A manager's role has changed in the last few years. The government, through the development of National Training Targets, Investors in People and the Vocational Qualification system (NVQs), is at the forefront of the drive towards lifetime learning, flexible self-development, continuous improvement and competence or core skills based training, linked directly to business goals.
The `delayering', `re-engineering' and redundancy programmes following the recession of the `80's, encouraged companies to look for practical ways of helping their remaining `empowered' employees to develop skills and knowledge for themselves. Individual managers became aware of the need to cope with the growing demand for flexibility. Whether self-development is part of a company initiative or something you are doing independently, this book will give you the tools to identify your competence, set objectives and make action plans for development — and keep the process going.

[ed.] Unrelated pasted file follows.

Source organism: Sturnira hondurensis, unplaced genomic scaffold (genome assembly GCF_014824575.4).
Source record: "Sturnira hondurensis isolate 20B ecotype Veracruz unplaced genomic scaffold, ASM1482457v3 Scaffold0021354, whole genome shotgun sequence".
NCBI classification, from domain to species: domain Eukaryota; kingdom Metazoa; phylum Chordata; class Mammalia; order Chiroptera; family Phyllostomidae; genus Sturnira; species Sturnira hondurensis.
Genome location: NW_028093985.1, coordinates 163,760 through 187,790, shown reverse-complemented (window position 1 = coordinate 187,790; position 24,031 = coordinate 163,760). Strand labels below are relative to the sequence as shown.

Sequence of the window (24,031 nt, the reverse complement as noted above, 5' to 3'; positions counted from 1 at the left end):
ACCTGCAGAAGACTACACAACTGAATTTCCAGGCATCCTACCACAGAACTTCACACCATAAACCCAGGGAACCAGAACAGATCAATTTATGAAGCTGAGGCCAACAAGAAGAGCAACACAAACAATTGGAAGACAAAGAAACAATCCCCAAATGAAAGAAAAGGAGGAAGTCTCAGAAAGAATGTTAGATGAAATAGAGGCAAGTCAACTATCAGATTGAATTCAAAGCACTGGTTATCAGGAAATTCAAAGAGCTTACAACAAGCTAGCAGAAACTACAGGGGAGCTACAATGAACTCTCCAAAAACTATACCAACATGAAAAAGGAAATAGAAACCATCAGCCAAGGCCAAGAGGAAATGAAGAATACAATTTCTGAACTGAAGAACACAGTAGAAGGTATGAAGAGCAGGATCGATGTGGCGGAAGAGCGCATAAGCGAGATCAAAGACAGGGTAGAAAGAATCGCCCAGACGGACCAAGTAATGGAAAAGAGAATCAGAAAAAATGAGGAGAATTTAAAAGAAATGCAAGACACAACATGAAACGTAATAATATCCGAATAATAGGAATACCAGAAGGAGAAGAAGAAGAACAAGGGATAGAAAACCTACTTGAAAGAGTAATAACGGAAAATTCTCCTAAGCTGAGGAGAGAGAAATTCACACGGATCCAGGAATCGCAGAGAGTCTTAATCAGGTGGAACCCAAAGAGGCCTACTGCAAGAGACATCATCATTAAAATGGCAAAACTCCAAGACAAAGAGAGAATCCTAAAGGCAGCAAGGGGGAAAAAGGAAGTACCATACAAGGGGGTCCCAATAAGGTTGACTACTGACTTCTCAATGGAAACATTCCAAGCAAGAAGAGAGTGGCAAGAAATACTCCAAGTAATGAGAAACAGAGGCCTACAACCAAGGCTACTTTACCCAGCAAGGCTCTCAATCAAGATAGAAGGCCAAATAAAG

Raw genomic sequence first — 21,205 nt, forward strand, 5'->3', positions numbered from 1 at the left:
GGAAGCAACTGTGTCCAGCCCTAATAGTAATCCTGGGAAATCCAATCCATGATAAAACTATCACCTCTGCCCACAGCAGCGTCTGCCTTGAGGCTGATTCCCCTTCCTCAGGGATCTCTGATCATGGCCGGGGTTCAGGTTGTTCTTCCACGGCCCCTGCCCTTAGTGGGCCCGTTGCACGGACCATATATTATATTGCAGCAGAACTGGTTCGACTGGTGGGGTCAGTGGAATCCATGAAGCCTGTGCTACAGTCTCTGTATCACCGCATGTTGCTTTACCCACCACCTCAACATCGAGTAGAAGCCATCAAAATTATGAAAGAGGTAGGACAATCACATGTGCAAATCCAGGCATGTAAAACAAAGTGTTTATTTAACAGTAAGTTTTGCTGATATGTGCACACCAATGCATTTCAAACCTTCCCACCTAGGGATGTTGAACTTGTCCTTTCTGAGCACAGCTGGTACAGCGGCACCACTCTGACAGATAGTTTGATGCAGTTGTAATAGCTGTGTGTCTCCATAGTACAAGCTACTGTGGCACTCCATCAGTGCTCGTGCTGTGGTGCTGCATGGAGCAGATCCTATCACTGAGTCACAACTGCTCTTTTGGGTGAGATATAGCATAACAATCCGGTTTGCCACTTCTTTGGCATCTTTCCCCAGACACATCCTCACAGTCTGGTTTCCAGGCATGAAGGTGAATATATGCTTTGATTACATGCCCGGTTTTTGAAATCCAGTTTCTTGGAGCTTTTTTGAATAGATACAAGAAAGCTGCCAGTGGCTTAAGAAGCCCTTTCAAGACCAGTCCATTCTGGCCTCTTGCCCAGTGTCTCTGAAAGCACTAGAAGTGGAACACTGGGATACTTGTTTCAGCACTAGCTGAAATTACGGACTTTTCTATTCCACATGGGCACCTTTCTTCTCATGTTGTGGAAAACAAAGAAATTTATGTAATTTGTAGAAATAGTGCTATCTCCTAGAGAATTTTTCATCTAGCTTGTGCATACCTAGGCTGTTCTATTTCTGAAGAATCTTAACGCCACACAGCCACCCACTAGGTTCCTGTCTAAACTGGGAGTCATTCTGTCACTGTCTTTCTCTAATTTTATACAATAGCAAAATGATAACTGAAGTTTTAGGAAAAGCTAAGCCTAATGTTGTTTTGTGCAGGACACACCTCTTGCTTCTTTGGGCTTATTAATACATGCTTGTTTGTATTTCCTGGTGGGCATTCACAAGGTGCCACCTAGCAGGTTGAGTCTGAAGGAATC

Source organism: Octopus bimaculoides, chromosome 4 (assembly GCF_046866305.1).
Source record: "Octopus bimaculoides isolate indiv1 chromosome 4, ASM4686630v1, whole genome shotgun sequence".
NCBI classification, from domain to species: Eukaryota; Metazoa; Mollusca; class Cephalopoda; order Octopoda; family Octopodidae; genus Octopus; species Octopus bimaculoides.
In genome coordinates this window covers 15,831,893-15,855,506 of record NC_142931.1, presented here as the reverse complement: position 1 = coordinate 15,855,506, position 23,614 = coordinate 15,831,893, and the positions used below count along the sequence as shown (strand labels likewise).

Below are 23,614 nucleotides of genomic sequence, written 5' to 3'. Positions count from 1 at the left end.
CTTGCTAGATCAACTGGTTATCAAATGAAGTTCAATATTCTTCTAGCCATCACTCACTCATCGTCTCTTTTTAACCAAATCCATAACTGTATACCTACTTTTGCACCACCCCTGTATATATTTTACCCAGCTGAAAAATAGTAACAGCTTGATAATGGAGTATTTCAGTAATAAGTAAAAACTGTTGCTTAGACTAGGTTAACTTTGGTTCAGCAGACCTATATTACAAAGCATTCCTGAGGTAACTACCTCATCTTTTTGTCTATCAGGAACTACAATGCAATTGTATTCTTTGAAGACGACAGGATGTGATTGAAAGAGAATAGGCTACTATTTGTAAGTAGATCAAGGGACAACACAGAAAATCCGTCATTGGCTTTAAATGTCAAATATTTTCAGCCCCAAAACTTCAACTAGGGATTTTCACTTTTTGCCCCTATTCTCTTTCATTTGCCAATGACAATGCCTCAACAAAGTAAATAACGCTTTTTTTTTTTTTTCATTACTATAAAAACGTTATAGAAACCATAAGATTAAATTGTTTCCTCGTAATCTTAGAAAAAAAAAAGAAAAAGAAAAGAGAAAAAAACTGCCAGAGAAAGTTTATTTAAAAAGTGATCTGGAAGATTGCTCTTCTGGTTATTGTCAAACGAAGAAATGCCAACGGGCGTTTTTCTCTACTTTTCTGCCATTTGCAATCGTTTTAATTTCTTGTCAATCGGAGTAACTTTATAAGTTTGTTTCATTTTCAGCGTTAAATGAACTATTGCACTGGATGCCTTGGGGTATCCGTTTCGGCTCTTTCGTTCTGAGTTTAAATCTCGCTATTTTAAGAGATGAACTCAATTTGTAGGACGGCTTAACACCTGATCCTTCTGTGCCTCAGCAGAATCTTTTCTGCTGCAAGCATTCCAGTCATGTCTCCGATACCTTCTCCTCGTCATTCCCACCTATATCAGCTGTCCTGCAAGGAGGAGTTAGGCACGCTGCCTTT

`The nineties will be a decade in a hurry' commented David Vice,
an ex-Northern Telecom executive in 1993. `There'll be only two
kinds off manager, the quick and the dead.' He was right:
managers need to be proactive, flexible and willing to take more